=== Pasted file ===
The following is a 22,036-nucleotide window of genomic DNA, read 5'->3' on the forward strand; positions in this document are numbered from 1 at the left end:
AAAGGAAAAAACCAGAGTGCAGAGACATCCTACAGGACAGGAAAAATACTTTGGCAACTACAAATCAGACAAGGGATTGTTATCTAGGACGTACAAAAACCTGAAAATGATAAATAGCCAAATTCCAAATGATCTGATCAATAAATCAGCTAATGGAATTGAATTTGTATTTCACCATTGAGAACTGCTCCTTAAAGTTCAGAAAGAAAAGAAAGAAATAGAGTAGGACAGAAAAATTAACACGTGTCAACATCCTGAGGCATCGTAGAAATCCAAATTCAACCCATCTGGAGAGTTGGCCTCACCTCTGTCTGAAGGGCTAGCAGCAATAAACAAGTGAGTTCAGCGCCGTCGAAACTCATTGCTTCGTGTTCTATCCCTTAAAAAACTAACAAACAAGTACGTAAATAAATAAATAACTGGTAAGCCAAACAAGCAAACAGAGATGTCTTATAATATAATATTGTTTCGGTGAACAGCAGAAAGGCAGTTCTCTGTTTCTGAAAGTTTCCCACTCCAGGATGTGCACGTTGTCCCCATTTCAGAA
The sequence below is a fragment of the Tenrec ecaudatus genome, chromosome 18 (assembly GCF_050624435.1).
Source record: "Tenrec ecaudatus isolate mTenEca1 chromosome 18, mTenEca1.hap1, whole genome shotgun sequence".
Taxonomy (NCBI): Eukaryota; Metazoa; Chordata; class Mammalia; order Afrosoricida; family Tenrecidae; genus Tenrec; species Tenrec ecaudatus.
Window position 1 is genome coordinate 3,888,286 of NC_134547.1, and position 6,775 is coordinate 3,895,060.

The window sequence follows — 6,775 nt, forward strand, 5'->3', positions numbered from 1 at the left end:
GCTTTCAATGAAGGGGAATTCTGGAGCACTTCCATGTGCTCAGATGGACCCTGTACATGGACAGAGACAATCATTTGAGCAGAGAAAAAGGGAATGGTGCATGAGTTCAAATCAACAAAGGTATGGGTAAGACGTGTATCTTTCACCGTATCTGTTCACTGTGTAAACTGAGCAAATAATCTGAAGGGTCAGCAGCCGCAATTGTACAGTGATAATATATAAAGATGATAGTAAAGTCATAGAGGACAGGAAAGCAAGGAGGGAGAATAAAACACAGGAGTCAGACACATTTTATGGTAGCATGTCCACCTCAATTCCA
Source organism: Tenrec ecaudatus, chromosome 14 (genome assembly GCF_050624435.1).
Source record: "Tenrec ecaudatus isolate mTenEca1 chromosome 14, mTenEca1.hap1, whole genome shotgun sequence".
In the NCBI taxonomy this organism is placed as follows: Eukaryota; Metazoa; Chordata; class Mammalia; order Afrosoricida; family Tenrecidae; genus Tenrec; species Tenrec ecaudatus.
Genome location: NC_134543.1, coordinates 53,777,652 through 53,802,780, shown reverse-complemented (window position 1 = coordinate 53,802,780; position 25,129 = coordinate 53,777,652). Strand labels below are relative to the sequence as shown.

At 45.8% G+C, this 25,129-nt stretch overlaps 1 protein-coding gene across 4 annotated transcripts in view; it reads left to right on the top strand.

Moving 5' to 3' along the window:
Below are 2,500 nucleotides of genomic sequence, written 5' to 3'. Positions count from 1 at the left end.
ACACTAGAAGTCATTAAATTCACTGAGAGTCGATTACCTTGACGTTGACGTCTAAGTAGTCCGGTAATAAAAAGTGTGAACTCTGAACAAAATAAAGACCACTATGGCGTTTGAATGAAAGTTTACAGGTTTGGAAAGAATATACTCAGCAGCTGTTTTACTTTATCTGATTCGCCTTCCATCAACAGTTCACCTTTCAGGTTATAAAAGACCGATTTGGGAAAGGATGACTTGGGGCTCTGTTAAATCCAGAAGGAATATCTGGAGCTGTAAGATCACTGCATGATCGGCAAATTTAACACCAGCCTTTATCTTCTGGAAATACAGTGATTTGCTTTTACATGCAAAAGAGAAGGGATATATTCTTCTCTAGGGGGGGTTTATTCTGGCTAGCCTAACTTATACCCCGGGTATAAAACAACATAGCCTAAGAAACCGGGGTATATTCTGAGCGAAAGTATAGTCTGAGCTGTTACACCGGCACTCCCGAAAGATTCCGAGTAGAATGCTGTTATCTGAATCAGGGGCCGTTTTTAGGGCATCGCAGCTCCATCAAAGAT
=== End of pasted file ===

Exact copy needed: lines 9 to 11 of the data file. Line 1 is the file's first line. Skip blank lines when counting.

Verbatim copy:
Source organism: Tenrec ecaudatus, chromosome 14 (genome assembly GCF_050624435.1).
Source record: "Tenrec ecaudatus isolate mTenEca1 chromosome 14, mTenEca1.hap1, whole genome shotgun sequence".
In the NCBI taxonomy this organism is placed as follows: Eukaryota; Metazoa; Chordata; class Mammalia; order Afrosoricida; family Tenrecidae; genus Tenrec; species Tenrec ecaudatus.